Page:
Marc Chagall is one of the most identifiable and individualistic artists of the 20th century. His vibrant, fantastical imagination combines the soul of Russia with the Jewish traditions into which he was born, in Vitebsk, in 1887.

There was never any doubt that the young Chagall was an artist. Throughout his long, prolific career, his paintings – which subsequently found their way into ceramics, murals, costumes for dance and theatre, stained glass, sculpture, mosaics – brim over with the exuberance of perennial youth and a vision of the people and places of his native country, which lent them irresistible, magical charm.

A contemporary of artists like Modigliani, Soutine, Delaunay and the Cubists, he defied categorisation and took flight into an inner world, illuminated by images of clocks, crucifixes, circus performers, musical instruments, chandeliers, lovers, rabbis and all manner of birds and beasts. Far from being grounded in reality, his subjects float in air, free from artistic definitions, social norms, rules and regulations.

No description of Chagall’s art exceeds his own: “My art is irrational, a flamboyant go-between, a blue spirit springing out of my pictures. Let my madness be welcome, let it be an expiatory train, a revolution of content and not of form”.

However, his artistic freedom also made him solitary for, in avoiding convention, he also avoided inclusion in groups, schools or systems. But his that isolation left him free to travel, in his head, his heart, through artistic genres and across the world.

Images from the enclosed world of the shtetls ,with their exotic Askenazy rituals and traditions – including the iconic fiddler on the roof – would find new avenues of expression when Chagall moved to Paris and New York. His time in these cities provide the focus of the latest immersive exhibition at the Atelier des Lumières in the 11th arrondissement of Paris.

These two capitals of modern art represent crucial stages in Chagall’s career. Paris was his chosen city and, thanks to the avant-garde movements of the 1910s, it provided the young Russian painter with a pool of experimental work, which he enriched with his own cultural references.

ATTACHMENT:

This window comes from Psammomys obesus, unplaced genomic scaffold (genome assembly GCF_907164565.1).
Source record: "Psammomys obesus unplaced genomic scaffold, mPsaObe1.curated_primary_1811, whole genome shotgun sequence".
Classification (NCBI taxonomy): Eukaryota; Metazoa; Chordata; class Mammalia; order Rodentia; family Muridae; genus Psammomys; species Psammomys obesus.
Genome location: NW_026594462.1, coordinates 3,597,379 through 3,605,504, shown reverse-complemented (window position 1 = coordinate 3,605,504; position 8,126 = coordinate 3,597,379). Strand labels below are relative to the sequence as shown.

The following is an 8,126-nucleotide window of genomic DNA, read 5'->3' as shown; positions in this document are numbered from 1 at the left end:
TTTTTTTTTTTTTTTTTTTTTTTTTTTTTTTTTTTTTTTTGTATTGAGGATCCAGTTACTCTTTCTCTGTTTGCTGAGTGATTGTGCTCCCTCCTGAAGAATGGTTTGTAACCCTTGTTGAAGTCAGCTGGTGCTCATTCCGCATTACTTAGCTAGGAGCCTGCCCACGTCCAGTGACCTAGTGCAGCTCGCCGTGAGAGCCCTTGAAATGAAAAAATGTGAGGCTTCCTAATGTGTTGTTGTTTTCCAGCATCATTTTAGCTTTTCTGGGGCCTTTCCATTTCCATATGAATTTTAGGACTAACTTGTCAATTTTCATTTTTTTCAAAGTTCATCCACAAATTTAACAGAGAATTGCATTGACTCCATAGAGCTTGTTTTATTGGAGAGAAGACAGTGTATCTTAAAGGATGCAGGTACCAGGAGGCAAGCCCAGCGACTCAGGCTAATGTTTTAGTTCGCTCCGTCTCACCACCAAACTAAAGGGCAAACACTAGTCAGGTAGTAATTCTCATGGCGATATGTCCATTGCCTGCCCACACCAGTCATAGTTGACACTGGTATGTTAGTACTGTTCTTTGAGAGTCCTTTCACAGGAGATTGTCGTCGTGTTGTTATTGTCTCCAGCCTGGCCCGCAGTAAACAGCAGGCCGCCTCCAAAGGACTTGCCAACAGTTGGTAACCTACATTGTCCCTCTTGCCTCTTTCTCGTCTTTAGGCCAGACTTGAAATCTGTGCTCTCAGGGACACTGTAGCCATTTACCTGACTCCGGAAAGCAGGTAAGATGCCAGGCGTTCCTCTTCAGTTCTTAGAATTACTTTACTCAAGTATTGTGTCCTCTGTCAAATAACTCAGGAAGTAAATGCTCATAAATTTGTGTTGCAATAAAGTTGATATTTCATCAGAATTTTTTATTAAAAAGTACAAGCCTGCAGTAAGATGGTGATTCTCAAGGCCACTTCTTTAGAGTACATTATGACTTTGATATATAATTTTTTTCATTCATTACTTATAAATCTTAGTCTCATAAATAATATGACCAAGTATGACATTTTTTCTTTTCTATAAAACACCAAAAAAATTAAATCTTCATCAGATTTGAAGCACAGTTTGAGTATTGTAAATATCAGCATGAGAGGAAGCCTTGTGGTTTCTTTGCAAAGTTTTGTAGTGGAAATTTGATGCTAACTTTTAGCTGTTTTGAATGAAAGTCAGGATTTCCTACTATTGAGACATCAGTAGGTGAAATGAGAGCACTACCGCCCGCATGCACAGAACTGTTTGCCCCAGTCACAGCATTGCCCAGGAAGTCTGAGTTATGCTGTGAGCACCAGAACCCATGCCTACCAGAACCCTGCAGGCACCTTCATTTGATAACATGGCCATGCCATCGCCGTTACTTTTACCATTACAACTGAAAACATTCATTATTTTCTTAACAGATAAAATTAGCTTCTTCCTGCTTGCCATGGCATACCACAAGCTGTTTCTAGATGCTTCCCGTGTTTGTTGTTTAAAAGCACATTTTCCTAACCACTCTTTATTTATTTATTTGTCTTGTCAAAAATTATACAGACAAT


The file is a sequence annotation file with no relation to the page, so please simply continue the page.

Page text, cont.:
New York was, primarily, his place of exile during the 1940s and yet it, too, gave his creativity fresh impetus. After the war, several exhibitions and major commissions reinforced the links between Paris and New York and brought Chagall back to the United States up until the 1970s.

It is a thrilling experience to stand, sit or move around this vast former iron foundry, to experience total immersion in Chagall’s mystical, ever-changing world. Many major themes and images from his repertoire are projected onto the Atelier’s grimy walls and industrial workings, fitting together like a jigsaw of cut-out pieces.

They come and go, emerging then deconstructing themselves, to the accompaniment of extracts of classical music, klezmer and jazz, all of which were so much part of Chagall’s cultural universe. His glorious bestiary, his wondrous characters from circus, fables, myths and opera, as well as biblical episodes and references to Russian culture, poetically evoke his own rich life experiences.

The art of Chagall can be found in many predictable and unexpected places – on the painted ceiling of the Opéra Garnier in Paris, in the sunny courtyards and stained glass windows of the Fondation Maeght in the Provençal hills, on the walls of my own local primary school in Brittany (Ecole Marc Chagall in Plumelin), in the Biblical Message inside a small building on the Cimiez hill above Nice.

The Atelier des Lumières offers the public an unforgettable journey into the heart and soul of an artist who continues to fascinate, to beguile and to entertain.

Continues until 7 January 2024.

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